The principal objective of the UK tax system, in which the poor pay a higher proportion of tax than the rich, is not to improve the collective well-being of society, but to funnel cash – largely through tax cuts – to the corporate elite. This isn’t free-market capitalism in the formal sense, but socialism for the rich – a form of state capitalism – no different in principle to the old statist economies of the former Soviet Union.
Economics and the schools that teach it have been wrong for such a long time that its students have collectively embraced a mythical model that does not account for the role of money, banks, debt or land.
Renegade economist and friend of the show, Professor Steve Keen recently took the stage at the Sunday Papers event in London to discuss what you’re not being told about the global economy.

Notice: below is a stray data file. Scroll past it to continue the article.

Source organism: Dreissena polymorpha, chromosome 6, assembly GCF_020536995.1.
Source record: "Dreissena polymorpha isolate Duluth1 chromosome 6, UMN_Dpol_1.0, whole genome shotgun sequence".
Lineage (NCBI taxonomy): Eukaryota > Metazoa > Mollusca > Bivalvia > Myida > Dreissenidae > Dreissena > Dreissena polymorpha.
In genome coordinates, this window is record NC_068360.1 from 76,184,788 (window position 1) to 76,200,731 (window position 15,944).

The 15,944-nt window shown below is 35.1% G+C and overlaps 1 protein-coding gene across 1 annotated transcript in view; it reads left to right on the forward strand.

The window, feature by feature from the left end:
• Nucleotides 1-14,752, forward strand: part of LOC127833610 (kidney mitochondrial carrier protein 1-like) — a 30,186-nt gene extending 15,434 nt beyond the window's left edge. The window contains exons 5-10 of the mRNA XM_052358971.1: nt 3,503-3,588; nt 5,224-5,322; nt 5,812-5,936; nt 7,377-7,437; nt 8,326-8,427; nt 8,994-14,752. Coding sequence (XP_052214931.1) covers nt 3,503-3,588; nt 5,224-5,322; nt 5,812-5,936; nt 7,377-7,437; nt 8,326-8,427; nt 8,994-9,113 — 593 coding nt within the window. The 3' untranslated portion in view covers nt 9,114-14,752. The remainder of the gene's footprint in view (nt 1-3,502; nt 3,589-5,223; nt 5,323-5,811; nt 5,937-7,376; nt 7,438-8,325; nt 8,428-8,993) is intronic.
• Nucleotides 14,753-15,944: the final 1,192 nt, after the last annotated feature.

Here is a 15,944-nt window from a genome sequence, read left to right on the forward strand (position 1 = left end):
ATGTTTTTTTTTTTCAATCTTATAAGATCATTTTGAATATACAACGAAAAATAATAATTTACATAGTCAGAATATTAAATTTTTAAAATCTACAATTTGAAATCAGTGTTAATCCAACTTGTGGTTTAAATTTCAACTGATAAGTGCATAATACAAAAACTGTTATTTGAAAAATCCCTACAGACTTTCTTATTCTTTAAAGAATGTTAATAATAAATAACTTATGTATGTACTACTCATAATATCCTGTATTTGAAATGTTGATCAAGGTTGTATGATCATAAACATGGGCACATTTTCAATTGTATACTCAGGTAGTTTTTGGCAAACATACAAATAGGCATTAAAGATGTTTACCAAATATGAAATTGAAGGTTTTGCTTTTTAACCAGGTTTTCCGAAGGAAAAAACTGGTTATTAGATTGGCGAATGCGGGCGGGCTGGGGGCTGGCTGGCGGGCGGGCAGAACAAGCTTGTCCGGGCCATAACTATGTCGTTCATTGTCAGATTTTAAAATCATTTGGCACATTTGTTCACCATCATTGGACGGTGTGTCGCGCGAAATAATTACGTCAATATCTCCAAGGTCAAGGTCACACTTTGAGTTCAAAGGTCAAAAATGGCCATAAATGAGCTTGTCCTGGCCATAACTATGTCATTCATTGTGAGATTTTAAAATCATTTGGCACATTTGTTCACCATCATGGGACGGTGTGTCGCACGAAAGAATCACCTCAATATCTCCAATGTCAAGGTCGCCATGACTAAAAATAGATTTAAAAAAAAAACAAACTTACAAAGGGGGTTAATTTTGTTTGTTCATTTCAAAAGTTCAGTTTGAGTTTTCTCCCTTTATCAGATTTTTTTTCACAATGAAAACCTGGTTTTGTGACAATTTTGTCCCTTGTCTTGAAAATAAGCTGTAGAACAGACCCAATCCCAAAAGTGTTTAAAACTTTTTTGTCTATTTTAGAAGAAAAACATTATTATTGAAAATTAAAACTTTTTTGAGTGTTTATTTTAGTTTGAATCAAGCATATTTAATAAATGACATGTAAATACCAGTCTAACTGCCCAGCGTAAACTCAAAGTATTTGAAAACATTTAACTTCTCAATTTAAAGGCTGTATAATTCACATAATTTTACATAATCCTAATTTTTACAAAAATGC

It may only have been a fraction of a percent but make no mistake, last week’s interest rate increase was a big deal. It signalled the Bank of England has given up on reviving the economy, having already inflated the assets of the already rich through its dangerous game of monetary policy. Bank and Treasury economists (aided and abetted by the OBR) are guilty of defeatism. They argue that despite their powers, there is nothing to be done.
The Governor of the Bank of England, Mark Carney makes about £800,000 a year, of which £250,000 is a top-up to help with the rent, has the right to change interest rates without accountability and cannot be removed from his job. What could go wrong?
Is the Fed just an extension of European Central Banks?